(CNN) - The Dodge Challenger crept up, reversed, then accelerated toward the crowd. As he watched a surveillance video of that moment -- the car barreling toward people protesting a white nationalist rally in Charlottesville, Virginia last summer -- Marcus Martin grew angry and cursed out loud.
"Take me out," Martin yelled during a hearing in Charlottesville on Thursday for James Alex Fields Jr., the man who prosecutors say drove the Challenger. Martin, who was injured as he pushed his fiancée out of the car's path, stormed out the courtroom.
Prosecutors say Fields killed Heather Heyer, a 32-year-old Charlottesville paralegal, and injured others who were demonstrating against the "Unite the Right" rally. The event drew white nationalists and other far right organizations who opposed the city's decision to remove a statue of Confederate Gen. Robert E. Lee from Emancipation Park.
Fields, who initially was charged with second-degree murder and other offenses, now faces a charge of first-degree murder. A Charlottesville district court Judge announced the upgraded charge at the court hearing attended by Fields and about two dozen of Heyer's family members and supporters.
Prosecutors played the surveillance video from a Charlottesville restaurant in addition to a video from a Virginia State Police helicopter monitoring the events.
Authorities say the footage captures Fields' Challenger stopping about a block and a half away from protesters, reversing, then driving into the crowd and speeding away in reverse. Fields was apprehended about four minutes after the collision, about a mile away.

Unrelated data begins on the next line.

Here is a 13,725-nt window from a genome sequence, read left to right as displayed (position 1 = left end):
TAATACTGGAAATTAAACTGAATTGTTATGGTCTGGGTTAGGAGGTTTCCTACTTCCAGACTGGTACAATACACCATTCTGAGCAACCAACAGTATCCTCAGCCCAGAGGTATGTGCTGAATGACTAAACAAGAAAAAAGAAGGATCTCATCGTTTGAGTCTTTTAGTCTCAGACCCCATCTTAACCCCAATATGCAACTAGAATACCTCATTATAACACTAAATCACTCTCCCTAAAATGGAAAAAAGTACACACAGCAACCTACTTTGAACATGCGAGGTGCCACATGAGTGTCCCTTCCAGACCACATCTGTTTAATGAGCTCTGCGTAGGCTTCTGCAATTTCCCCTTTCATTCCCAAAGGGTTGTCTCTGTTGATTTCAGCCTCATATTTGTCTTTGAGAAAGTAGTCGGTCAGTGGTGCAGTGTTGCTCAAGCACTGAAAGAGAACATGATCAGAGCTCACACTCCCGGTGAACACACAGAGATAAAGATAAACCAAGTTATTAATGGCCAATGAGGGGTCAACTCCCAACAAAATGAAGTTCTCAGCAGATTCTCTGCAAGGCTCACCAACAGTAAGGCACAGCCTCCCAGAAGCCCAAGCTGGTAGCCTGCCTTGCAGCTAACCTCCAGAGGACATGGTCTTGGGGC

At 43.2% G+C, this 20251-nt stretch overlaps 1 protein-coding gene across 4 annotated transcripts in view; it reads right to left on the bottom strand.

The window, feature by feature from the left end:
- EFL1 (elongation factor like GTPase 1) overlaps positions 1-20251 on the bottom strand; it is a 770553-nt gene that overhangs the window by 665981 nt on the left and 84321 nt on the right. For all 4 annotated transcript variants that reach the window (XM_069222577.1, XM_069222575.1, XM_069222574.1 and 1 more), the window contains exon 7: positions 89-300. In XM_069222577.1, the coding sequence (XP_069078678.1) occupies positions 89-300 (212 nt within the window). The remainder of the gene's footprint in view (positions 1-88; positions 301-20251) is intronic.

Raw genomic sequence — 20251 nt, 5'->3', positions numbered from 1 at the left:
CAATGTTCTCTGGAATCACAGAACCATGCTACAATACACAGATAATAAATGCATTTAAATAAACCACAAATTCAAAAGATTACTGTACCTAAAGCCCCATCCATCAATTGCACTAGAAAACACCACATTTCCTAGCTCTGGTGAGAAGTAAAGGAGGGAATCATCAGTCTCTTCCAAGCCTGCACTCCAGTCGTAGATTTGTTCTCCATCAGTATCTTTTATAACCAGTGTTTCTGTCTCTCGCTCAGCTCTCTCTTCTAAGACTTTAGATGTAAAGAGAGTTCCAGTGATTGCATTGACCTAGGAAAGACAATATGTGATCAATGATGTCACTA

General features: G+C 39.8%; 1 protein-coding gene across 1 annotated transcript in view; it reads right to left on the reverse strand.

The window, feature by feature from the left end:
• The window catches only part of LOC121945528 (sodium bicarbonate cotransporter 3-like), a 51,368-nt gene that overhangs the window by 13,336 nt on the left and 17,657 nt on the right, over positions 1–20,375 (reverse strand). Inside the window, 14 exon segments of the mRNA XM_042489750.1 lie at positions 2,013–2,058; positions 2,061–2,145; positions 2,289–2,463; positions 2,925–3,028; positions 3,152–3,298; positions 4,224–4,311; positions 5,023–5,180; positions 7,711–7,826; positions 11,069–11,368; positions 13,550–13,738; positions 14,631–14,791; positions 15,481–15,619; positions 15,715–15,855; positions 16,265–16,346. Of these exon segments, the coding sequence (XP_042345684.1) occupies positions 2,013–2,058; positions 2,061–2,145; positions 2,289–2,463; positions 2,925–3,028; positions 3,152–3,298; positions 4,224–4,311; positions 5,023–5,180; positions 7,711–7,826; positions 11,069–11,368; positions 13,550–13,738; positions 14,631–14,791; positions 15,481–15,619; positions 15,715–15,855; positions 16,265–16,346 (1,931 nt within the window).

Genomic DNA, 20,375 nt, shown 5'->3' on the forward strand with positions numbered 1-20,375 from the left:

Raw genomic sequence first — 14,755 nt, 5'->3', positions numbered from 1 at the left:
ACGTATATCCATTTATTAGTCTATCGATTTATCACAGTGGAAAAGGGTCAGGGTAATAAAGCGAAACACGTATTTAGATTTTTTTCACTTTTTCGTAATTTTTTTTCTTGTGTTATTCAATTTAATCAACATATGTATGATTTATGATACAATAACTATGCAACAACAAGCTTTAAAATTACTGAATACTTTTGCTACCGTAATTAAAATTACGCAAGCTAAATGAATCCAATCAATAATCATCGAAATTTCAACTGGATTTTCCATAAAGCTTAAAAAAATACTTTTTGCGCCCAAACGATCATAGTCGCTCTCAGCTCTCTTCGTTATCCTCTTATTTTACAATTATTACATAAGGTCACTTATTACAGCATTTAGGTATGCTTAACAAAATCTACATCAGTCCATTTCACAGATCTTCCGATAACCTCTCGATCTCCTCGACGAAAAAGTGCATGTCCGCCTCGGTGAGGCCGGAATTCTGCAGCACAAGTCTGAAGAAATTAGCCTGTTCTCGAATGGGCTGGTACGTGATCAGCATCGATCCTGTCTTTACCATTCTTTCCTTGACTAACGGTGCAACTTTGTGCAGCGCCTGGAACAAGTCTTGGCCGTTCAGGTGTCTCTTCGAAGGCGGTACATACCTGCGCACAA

Fields could not be seen driving the car in either video, but the aerial shot showed Fields getting out of the car and on the ground after the collision.
Charlottesville Det. Steven Young, a prosecution witness, testified he was patrolling Emancipation Park on foot when he heard the radio traffic reporting an incident near Fourth and Water streets that day. He and three other officers jumped into a van and responded to the location where the Challenger had stopped.
Young said he arrived on the scene shortly after police pulled the Challenger over. By then, Fields was already on the ground in handcuffs, Young said.
The detective said he saw blood and flesh on the front of the car. The front fender was torn off and the windshield was cracked, Young said.
People had tried to stop Fields from driving away, creating two holes in the back window, said Young, who is investigating the case.
Young said he knows of 36 victims including Heyer.
Fields' attorney, Denise Lunsford, tried to paint her client as a sympathetic character as she cross-examined Young. The detective acknowledged that Fields said, "I'm sorry" several times and asked if people were okay after he was apprehended.
Fields was shocked, and cried and sobbed, when he later learned of the fatality, Young said.
Young said Fields told others he went to Charlottesville by himself and wanted to hear a speaker at the rally.
Exclusive photographs obtained by CNN appear to show Fields marching alongside neo-Nazis and other white supremacists at the rally in Charlottesville.
Fields' wrists and feet were shackled during the hearing. He sat not far from Heyer's mother, Susan Bro.
Heyer's favorite color was purple, and two women in the courtroom room wore purple shirts emblazoned with Heyer's photo. On the shirts was an anonymous quote Heyer believed in, and once posted on Facebook: "If you're not outraged, you're not paying attention."
Fields' case will go before a grand jury on Monday.
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